Ohio History as Part of the Northwest Territory


    The Northwest Territory had been established within the Paris Peace Treaty ending the American Revolution. At that time, it included all British lands northwest of the Ohio River, including today's states of Ohio, Indiana, Illinois, Michigan, Wisconsin, and part of Minnesota. The Northwest Ordinance was passed by Congress in 1787 establishing boundaries, governance, and rules for application to statehood for states within the region, although its size was reduced between 1787 and 1803 with the establishment of other territories within its whole, i.e. the Indiana Territory in 1800. The eastern part of the Northwest Territory would be known as Ohio, an Iroquois word meaning Great River. The Iroquois had been settled in the Ohio area since 1650.

    Governing the territory in those years was a Northwest Territory Governor, three judges, and eventually a Territorial General Assembly once population increased. At the time of its creation, it is thought to have contained forty-five thousand tribal residents (Shawnee, Delaware, Miami, Wyandot, Ottawa and Potawatomi, among them) and four thousand traders.

    The decades between the end of the American Revolution and the establishment of the state of Ohio (first time) were marked by many Indian conflicts, which limited settlement. The Northwest Indian War, ineffective treaties such as the Treaty of Fort Harmar, and the defeat of Governor St. Clair, now the General Commander of the U.S. Army in the Northwest Territory, in the Battle of the Wabash on November 4, 1791, caused much consternation in the federal government. St. Clair's defeat was the largest victory by Indian forces against the U.S. Army in history, with six hundred thirty-two of the one thousand soldiers killed or captured, and over ninety percent, including wounded.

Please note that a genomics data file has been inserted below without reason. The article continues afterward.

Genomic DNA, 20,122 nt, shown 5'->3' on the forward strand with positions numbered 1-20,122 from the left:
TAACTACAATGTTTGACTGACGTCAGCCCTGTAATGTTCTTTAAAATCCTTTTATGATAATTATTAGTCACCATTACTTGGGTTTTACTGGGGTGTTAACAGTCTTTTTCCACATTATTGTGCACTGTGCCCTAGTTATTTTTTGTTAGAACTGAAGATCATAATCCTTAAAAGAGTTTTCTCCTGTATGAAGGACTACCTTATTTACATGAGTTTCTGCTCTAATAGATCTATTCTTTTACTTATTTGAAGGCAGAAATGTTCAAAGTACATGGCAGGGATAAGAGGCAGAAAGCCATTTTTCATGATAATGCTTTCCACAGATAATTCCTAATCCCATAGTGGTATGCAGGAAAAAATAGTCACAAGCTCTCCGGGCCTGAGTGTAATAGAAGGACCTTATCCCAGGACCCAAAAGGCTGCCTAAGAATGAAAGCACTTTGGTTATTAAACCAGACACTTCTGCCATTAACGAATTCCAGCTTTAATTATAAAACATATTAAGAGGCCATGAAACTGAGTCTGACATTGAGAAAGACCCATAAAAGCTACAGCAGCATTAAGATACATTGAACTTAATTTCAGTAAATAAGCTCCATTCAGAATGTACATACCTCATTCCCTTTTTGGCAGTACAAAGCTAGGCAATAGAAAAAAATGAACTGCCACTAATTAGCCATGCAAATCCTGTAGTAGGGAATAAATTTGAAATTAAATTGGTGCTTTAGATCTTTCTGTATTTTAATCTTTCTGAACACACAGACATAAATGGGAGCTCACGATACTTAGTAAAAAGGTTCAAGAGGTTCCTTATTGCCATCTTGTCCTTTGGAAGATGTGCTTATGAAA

President Washington replaced St. Clair as general with his Revolutionary War comrade, General Anthony Wayne, but kept St. Clair as Governor. Wayne, with over five thousand troops in a newly formed "Legion of the United States" moved into the Northwest Territory in the fall of 1793. Forts were built, battles fought, including the decisive victory by Wayne at the Battle of Fallen Timbers on August 20, 1794, and by the end of 1794, the campaign against the Western Confederacy of tribes, supported by the British, was effectively over. Jay's Treaty of 1794 passified the British for a moment and the Treaty of Greenville with the Wyandot and Delaware tribes in 1795, established boundaries and allowed for additional American settlement.

    Photo above: Drawing named the Promulgation of the First Laws of the Northwestern Territory, 1834-1870, James Henry Beard. Difficult to see print of George Washington, Indians, and others with laws attached to a tree supposedly referring to the Northwest Ordinance. Courtesy Library of Congress. Below: Montage of two images from Ohio history (left) Arthur St. Clair, 1782, Charles Willson Peale. Courtesy National Park Service via Wikipedia Commons, (right) General Anthony Wayne defeat of the Indians at the Battle of Fallen Timbers, 1850-1860, Lossing and Barritt. Courtesy Library of Congress. Info source: https://history.house.gov; Library of Congress; ohiohistorycentral.org; Dayton Daily News; National Archives; Wikipedia Commons.


    Ohio Settlement